[arin-ppml] Fraud reporting and self-incrimination
mpetach at netflight.com
Sun Nov 7 16:46:07 EST 2010
On Sat, Nov 6, 2010 at 11:48 PM, Owen DeLong <owen at delong.com> wrote:
> On Nov 6, 2010, at 1:52 AM, Ronald F. Guilmette wrote:
>> We have, I think, a model for how a mass technology transition like this
>> can be pulled off with a reasonable level of success and without too
>> awfully much confusion and pain, i.e. the transition, in North America,
>> from analog to digital TV. In that transition also, we had producers
>> and consumers and a massive chicken & egg problem, but somehow it all
>> worked. I think it worked for one simple reason... somebody, and I'm
>> not even sure who (the government?) put their foot down at some point
>> and said ``OK, after this date certain, EVERYBODY is going to get onto
>> the new standard, and to make sure that we get even the lazy, and the
>> stupid, and the die-hards to do that, we are going to actually pull
>> the plug on the old system and SHUT THE DAMN THING DOWN ENTIRELY as of
>> date X.''
> The main reason that transition wasn't so painful is because regulators
> were able to force the largest dependencies to switch. That doesn't apply
> The set top box program from NTIA was an absolute disaster of epoch
> proportion in terms of the consumer confusion and irritation created,
> but, $40 STBs are a pretty easy thing for the majority of consumers
> to eat anyway, so, at the end of the day, the coupon problems were
> mostly noise.
> The IPv6 transition, unfortunately, isn't as easy as putting a $40
> STB in front of every computer, so, the CPE solution space is
> also different.
> I don't think your model fits as well as you think it does, and, we don't
> have time to apply it at this point, anyway.
Over the five year period from 2005 to 2010 when the switchover (mostly)
happened (there are still analog stations running, grandfathered in, which
you can read about in the wikipedia page at
the US government *directly* spent over $2 billion dollars on coupons
for conversion boxes, and spent an estimated $1 billion more in the
overall public awareness campaign, equipment upgrades, assistance
programs for public television stations, etc.
I imagine if the government had stepped forward with $3 billion in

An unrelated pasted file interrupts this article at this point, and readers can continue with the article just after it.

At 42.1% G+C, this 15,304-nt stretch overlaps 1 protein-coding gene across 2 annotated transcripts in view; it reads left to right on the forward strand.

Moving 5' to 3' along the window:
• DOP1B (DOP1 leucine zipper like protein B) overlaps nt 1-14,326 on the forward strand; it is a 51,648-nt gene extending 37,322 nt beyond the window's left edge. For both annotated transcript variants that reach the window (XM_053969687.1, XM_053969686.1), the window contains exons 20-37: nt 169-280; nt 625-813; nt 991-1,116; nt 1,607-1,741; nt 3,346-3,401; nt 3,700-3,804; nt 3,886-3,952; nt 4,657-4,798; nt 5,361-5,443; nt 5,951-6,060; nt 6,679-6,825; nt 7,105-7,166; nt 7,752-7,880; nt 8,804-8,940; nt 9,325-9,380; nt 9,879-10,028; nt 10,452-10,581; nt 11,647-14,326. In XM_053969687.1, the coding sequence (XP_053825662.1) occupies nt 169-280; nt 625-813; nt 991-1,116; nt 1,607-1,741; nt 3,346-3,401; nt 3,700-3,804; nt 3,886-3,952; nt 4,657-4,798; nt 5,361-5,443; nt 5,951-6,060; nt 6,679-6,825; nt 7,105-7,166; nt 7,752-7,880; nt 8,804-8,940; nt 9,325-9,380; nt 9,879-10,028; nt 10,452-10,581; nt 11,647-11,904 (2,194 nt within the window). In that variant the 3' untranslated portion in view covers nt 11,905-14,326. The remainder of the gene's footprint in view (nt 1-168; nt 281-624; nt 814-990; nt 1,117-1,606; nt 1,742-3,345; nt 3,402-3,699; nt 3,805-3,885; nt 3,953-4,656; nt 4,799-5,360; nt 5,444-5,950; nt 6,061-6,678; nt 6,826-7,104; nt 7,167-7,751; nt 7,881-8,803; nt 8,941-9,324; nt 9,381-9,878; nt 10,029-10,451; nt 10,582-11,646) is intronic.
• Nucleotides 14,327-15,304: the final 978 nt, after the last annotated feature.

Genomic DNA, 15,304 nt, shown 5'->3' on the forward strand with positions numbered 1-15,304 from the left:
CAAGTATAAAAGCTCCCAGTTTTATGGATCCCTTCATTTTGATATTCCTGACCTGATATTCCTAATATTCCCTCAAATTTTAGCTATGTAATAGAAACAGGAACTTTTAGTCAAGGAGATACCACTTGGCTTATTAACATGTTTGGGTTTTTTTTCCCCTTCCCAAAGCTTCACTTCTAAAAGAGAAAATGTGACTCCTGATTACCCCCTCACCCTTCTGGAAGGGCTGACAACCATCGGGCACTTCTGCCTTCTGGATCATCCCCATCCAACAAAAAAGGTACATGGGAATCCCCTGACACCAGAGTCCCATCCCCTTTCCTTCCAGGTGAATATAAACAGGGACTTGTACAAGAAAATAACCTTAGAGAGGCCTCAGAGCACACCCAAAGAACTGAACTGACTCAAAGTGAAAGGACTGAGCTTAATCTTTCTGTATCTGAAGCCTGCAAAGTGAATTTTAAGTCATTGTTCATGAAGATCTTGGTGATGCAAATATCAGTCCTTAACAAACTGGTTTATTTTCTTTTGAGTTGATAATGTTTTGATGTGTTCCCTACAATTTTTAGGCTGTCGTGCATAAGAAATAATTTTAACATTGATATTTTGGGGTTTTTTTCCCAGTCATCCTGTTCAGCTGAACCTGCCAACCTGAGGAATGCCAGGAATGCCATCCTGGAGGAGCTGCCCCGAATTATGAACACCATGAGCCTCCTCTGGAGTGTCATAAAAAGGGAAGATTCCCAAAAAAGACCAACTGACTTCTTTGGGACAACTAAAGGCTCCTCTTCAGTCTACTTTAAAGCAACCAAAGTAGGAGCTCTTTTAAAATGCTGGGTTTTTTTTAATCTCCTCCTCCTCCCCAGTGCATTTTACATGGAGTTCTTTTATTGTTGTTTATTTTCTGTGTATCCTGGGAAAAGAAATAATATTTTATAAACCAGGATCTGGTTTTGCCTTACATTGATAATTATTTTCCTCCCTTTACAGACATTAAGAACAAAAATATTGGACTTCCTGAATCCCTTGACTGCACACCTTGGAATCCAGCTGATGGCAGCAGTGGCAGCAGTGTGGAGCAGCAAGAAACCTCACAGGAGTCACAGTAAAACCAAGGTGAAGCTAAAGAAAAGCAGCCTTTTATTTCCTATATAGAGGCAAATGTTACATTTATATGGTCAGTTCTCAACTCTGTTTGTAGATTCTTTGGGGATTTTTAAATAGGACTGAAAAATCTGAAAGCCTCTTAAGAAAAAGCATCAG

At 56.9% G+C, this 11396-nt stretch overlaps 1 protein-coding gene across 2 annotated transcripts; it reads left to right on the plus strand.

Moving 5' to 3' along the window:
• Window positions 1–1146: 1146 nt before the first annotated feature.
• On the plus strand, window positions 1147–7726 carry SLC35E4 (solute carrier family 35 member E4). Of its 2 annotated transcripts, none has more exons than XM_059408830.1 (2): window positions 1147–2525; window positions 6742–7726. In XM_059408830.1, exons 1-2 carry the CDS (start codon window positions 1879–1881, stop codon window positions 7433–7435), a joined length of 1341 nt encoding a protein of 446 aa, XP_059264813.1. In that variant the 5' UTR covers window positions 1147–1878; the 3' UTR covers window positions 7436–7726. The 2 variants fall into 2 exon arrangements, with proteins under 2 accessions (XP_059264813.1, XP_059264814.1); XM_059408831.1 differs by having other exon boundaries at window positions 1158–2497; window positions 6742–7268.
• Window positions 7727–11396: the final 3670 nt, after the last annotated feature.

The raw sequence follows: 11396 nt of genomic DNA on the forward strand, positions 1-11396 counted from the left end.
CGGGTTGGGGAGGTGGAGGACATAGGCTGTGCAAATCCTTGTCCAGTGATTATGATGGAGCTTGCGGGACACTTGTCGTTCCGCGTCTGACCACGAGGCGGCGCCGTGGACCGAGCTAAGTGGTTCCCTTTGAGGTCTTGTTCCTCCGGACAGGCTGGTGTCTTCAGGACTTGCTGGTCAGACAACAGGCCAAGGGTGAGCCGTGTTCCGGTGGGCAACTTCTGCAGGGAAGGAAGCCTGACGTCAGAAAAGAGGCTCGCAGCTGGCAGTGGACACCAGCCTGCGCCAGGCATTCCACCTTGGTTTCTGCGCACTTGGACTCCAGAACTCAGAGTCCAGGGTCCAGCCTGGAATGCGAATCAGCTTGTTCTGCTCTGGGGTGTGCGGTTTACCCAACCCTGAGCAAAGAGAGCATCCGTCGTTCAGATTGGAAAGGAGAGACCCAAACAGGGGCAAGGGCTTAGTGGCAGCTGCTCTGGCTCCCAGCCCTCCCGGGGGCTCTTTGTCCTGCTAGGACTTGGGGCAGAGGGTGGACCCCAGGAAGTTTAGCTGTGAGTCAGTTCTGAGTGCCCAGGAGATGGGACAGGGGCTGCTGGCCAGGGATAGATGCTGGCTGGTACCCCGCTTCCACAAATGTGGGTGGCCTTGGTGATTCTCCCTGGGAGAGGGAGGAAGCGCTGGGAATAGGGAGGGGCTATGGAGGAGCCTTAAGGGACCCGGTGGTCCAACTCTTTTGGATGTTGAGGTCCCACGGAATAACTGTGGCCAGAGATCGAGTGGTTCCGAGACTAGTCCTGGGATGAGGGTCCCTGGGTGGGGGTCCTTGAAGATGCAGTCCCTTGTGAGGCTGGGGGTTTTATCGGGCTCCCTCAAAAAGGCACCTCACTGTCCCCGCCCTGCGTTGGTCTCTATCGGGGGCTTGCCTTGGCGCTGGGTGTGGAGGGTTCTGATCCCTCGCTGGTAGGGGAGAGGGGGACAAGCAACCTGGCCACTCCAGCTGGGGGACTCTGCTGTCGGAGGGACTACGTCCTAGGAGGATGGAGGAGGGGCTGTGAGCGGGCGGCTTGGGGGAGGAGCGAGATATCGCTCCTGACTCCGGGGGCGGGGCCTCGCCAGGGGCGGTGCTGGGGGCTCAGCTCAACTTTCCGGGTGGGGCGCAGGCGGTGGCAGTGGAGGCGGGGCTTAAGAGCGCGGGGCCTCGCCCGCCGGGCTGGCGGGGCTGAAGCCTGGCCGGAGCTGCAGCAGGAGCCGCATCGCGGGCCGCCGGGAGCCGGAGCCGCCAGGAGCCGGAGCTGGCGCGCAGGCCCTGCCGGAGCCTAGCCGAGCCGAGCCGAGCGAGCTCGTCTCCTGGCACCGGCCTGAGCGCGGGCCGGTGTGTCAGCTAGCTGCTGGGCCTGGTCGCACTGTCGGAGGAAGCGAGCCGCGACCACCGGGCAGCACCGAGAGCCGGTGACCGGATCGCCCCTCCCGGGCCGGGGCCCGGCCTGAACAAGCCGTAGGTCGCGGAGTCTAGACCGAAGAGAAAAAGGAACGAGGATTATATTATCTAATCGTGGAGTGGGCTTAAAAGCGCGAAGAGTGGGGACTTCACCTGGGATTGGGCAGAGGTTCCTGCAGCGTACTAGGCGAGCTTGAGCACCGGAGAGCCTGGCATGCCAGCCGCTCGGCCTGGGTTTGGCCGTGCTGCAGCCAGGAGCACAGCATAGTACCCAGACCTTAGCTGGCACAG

money five years ago, and started a massive public awareness
and education campaign, including coupons for v4-v6 translator
appliances to go into the home to support legacy gear, we would
be in a much better position than we are now...and that's just for
one country. The rest of the ARIN region would still have to come
up with their own funding, let alone the rest of the world.
>> For whatever reasons... and I don't even know the reasons because I
>> wansn't in the room at the time... the decision was made that this
>> would NOT be the way the v4->v6 transition would be handled... no
>> big brother coming in and pointing a gun at all our heads, no date
>> certain for the ``universal'' changeover, and most importantly, no
>> committment by anybody, as far as I know, to turn down and turn off
> Note: At the end of the last deadline, the FCC tried to get the broadcasters
> to accept yet another extension to the deadline and the broadcasters basically
> said "Look... You set a date by which we had to be on digital. You don't have
> anything that legally requires us to keep running analog and we're stopping
> because it's costing too much to keep it running."
> So... While regulation and a date certain got the ball rolling, it was actually
> the industry decision not to keep spending money on the legacy that
> actually completed the transition and turned off analog. The FCC actually
> wanted to extend the date.
Look, that's all nice and whatever, but THERE IS NO WORLD GOVERNMENT.
There's nobody out there to say "look, planet, we're all going to flip
from v4 to v6
tomorrow, and since we're your planetary government, you have no choice to
comply." Look at
There's countries that won't be converted to digital TV until *2030*.
Realize that the IPv4 to IPv6 conversion will be in a similar state, where some
areas convert quickly, and others linger for a long, long time. We don't hold
up innovation in digital television because Cambodia is still 20 years away
from it; nor did Nokia wait to make DTVs until 2010 because the US hadn't
converted, even though Finland had gone all digital in 2007. Different areas
move at different paces, and we're not going to stop innovating on IPv6 just
because some areas are still using IPv4. However, the need for growing the
IPv4 presence dwindles over time, as the bulk of the traffic will move to IPv6,
and thus the pressure on v4 address resources also decreases; at some point,
it will be like IPv6 was five years ago, where you could only get it by special
*heh* In fact, I can imagine Owen, ten years from now, registering
and tunnelbroker4.org, and providing legacy IPv4 tunnel services for the crusty,
crufty few who live on the bleeding, trailing edge of the Internet. ;-)
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